We all know, by now, that Artificial Intelligence (AI) is a branch of computer science that focuses on creating computer systems and software that can perform tasks like problem-solving, learning, reasoning, understanding natural language, and perceiving the environment. The aim of AI is to develop systems that can mimic and replicate various aspects of human intelligence or cognitive functions, and thereby automate and enhance processes, make predictions, assist in decision-making, and improve the efficiency and capabilities of systems and devices.
If AI is touching everything in modern life, then it cannot possibly leave out medicine, can it?
There are certain aspects of artificial intelligence that make it particularly useful in medicine. For instance, AI can analyse data from sensors and predict when equipment or machinery will require maintenance, reducing downtime. This, as you can imagine, will be massively useful in hospitals and clinics, particularly in procedures and diagnostics, where we constantly use some form of machinery to treat patients. Additionally, AI can be used, with machine learning, to analyse and interpret images and videos, making it useful in reading and coming up with interpretations of scans and other diagnostics, based on the data we have fed it already. Already, robotics has been employed in precision surgery, with good outcomes, and faster recovery periods. AI is being used in commerce to tailor recommendations on social media, and it is to be seen whether this application might assist in patient care too.
But the basic question that we must ask in medicine is: can a computer perform better than a human brain? Then the answer is Yes, particularly in the field of ophthalmology.
AI has made significant advancements in the field of ophthalmology, offering a range of potential applications that can improve patient care and enhance the efficiency of eye disease diagnosis and treatment. In fact, we are among the early adopters of AI for health care, and some of the key uses are:
Retinal disease diagnosis: AI algorithms can analyse retinal images, such as fundus photographs and optical coherence tomography (OCT) scans, to detect and classify various retinal diseases, including diabetic retinopathy, age-related macular degeneration (AMD), and glaucoma. These AI systems can help identify diseases at an early stage, allowing for timely treatment and reducing the risk of vision loss.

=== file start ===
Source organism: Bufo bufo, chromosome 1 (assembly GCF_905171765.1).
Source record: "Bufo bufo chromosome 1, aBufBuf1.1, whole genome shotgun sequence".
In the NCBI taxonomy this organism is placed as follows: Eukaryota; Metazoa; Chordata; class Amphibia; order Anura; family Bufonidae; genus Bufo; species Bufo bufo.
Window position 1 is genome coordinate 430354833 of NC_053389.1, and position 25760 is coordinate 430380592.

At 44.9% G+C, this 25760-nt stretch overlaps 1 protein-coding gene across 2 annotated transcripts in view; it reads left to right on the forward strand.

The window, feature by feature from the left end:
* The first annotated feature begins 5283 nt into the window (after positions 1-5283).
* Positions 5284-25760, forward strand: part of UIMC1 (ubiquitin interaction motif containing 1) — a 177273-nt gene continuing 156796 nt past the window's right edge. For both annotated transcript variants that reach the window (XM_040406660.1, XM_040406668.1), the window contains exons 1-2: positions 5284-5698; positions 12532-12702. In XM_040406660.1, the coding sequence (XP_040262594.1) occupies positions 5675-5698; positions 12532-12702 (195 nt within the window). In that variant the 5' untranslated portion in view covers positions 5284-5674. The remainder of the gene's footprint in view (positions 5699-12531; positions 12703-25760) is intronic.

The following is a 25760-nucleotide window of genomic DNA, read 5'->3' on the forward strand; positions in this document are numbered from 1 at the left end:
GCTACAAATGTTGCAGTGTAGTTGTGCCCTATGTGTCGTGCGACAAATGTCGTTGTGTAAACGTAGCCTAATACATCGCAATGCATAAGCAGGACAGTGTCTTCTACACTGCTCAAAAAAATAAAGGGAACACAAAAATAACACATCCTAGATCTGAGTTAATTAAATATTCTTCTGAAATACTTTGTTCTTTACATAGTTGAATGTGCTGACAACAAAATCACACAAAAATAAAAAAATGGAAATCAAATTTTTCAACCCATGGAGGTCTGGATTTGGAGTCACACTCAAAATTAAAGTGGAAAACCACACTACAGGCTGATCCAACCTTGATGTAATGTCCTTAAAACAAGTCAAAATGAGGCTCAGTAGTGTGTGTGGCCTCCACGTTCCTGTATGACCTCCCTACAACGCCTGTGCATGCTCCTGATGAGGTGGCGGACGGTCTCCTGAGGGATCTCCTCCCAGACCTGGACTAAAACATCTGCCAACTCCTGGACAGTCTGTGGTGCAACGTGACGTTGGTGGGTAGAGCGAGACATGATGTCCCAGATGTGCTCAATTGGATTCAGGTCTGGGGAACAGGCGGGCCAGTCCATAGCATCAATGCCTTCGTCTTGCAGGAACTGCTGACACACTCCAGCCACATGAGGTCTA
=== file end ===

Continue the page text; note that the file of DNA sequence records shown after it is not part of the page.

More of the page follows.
Automated screening: AI-powered screening programmes can assist in the early identification of eye diseases by analysing large datasets of retinal images. This can be particularly useful in regions with limited access to ophthalmologists, and in mobile medical camps.
Glaucoma diagnosis and management: AI can aid in monitoring glaucoma progression by analysing visual field tests and OCT scans. It helps ophthalmologists in making more informed decisions about the treatment and management of glaucoma patients.
Customised treatment plans: AI can recommend personalised treatment plans for patients with conditions like AMD. By analysing patient data and clinical information, AI can assist in tailoring treatment strategies to maximise effectiveness. Already,AI is also being used regularly by ophthalmologists in surgical assistance. During eye surgeries, AI can provide real-time guidance to surgeons by tracking eye movements, enhancing precision, and reducing the risk of complications. AI is also used to diagnose and stage Retinopathy of Prematurity(ROP) , a blinding disease affecting premature& low birth weight babies and in telemedicine.
Discovering new drugs
Besides these regular areas, AI is also being used to discover new drugs for ophthalmic conditions by analysing vast datasets to identify potential therapeutic targets and compounds and in predicting whether individuals may develop eye diseases, based on their health records, lifestyle factors, and genetic data. This can help in early intervention and preventive care. Besides this, there is the rather well-known deployment of AI in managing and analysing electronic health records and keeping them secure. More recently, AI is being used in ophthalmic research to model disease pathways, thus speeding up the development of new treatments and technologies.
There is a great deal of work that we have to do though, before AI can be let loose. In ophthalmology, as perhaps any other crucial field, deployment of AI involves a systematic procedure that includes data acquisition, preprocessing, model development, validation, and deployment. Since what we input into the software in order to generate output, it is important to make sure that this data is accurate. So, the first step is to gather a large and diverse dataset of relevant ophthalmic images and patient records. These datasets may include fundus photographs, OCT scans, visual field tests, and other types of eye-related data. The data is appropriately de-identified and anonymised to maintain patient privacy.